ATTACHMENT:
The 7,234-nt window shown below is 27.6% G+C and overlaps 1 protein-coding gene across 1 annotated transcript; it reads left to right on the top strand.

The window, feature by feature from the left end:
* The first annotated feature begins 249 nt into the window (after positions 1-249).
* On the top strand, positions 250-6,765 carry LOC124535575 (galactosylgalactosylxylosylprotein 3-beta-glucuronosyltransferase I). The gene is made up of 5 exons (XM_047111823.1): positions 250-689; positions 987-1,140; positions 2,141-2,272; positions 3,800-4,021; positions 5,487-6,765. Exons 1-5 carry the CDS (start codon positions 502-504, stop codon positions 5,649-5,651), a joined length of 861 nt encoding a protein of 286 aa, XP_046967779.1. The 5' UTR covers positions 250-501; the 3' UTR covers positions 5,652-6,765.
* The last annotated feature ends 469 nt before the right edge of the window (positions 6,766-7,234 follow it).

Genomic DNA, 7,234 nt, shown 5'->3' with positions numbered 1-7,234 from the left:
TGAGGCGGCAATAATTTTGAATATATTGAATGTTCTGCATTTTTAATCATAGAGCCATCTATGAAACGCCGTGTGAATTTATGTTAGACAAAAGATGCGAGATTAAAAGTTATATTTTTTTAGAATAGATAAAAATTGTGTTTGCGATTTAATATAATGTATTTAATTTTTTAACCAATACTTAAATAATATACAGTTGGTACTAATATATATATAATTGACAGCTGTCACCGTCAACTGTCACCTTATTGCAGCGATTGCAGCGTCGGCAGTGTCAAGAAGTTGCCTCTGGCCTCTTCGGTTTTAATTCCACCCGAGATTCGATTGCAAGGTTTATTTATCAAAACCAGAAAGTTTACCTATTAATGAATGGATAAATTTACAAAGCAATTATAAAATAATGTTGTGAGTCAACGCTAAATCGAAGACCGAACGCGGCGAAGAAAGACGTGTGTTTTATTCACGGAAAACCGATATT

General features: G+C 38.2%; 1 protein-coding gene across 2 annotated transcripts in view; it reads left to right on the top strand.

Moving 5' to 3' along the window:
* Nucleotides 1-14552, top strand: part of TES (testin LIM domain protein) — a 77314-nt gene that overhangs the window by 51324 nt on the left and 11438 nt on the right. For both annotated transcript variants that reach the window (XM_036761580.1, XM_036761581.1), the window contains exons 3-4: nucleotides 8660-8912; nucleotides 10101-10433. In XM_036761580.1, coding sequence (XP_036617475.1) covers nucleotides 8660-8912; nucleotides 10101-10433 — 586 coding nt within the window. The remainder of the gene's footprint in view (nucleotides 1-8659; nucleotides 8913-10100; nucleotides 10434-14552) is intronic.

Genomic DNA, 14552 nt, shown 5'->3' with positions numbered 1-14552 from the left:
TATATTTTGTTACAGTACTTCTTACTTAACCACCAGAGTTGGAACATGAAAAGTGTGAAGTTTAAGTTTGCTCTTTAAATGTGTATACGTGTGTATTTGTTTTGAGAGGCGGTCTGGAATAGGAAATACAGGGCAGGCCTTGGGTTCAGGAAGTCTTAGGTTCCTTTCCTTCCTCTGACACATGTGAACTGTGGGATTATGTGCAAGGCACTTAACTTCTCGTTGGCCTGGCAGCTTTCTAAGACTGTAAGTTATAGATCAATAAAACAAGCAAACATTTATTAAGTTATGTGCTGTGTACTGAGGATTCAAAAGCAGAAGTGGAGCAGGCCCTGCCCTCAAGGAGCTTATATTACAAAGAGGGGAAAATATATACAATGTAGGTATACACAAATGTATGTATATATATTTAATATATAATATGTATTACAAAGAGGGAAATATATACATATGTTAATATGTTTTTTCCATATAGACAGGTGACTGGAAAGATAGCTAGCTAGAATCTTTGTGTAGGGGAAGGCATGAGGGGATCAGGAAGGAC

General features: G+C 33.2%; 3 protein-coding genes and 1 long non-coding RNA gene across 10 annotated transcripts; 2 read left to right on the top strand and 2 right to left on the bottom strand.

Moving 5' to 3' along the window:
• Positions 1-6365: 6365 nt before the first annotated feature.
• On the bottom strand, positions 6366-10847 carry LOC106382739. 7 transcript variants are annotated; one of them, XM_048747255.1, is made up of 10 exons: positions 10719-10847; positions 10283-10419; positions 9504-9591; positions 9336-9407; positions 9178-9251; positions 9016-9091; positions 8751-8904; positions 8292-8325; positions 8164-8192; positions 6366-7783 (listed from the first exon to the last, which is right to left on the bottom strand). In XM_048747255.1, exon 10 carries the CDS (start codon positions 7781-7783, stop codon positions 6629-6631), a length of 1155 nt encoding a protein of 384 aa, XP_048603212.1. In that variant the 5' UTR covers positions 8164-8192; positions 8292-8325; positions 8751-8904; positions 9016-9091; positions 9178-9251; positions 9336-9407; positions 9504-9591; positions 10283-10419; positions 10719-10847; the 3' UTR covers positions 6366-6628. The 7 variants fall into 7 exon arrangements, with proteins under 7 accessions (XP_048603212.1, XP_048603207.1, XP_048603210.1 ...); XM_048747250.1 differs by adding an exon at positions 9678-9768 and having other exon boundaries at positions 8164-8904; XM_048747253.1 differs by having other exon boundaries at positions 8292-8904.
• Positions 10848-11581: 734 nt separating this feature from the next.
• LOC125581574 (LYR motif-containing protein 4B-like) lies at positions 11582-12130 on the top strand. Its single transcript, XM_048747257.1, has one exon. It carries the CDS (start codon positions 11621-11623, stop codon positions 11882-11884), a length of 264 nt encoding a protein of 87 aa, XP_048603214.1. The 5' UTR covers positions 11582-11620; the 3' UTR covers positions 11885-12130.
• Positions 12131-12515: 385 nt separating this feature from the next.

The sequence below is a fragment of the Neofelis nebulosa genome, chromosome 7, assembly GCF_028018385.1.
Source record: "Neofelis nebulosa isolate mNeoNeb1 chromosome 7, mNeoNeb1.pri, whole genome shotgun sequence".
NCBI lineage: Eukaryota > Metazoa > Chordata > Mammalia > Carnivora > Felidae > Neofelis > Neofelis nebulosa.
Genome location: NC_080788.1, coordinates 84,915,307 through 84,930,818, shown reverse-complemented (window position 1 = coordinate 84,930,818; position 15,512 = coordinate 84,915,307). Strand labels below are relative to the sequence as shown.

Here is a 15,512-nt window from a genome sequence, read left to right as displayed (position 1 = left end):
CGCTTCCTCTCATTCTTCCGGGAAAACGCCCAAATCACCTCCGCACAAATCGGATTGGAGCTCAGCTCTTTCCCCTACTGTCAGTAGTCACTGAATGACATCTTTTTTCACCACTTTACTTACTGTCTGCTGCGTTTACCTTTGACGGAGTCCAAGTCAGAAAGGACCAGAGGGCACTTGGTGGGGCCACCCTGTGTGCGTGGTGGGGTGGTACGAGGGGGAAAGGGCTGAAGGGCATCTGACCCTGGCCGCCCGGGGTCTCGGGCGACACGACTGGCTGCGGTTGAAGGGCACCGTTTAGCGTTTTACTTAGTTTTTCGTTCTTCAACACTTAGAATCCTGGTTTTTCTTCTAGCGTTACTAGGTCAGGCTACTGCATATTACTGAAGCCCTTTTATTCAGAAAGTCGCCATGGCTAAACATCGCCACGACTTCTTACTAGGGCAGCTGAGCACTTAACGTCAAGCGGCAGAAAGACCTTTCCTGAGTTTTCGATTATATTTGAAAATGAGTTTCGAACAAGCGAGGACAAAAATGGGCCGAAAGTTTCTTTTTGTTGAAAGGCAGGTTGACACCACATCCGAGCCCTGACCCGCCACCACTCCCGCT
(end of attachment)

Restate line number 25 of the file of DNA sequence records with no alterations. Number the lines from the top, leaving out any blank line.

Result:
CGCTTCCTCTCATTCTTCCGGGAAAACGCCCAAATCACCTCCGCACAAATCGGATTGGAGCTCAGCTCTTTCCCCTACTGTCAGTAGTCACTGAATGACATCTTTTTTCACCACTTTACTTACTGTCTGCTGCGTTTACCTTTGACGGAGTCCAAGTCAGAAAGGACCAGAGGGCACTTGGTGGGGCCACCCTGTGTGCGTGGTGGGGTGGTACGAGGGGGAAAGGGCTGAAGGGCATCTGACCCTGGCCGCCCGGGGTCTCGGGCGACACGACTGGCTGCGGTTGAAGGGCACCGTTTAGCGTTTTACTTAGTTTTTCGTTCTTCAACACTTAGAATCCTGGTTTTTCTTCTAGCGTTACTAGGTCAGGCTACTGCATATTACTGAAGCCCTTTTATTCAGAAAGTCGCCATGGCTAAACATCGCCACGACTTCTTACTAGGGCAGCTGAGCACTTAACGTCAAGCGGCAGAAAGACCTTTCCTGAGTTTTCGATTATATTTGAAAATGAGTTTCGAACAAGCGAGGACAAAAATGGGCCGAAAGTTTCTTTTTGTTGAAAGGCAGGTTGACACCACATCCGAGCCCTGACCCGCCACCACTCCCGCT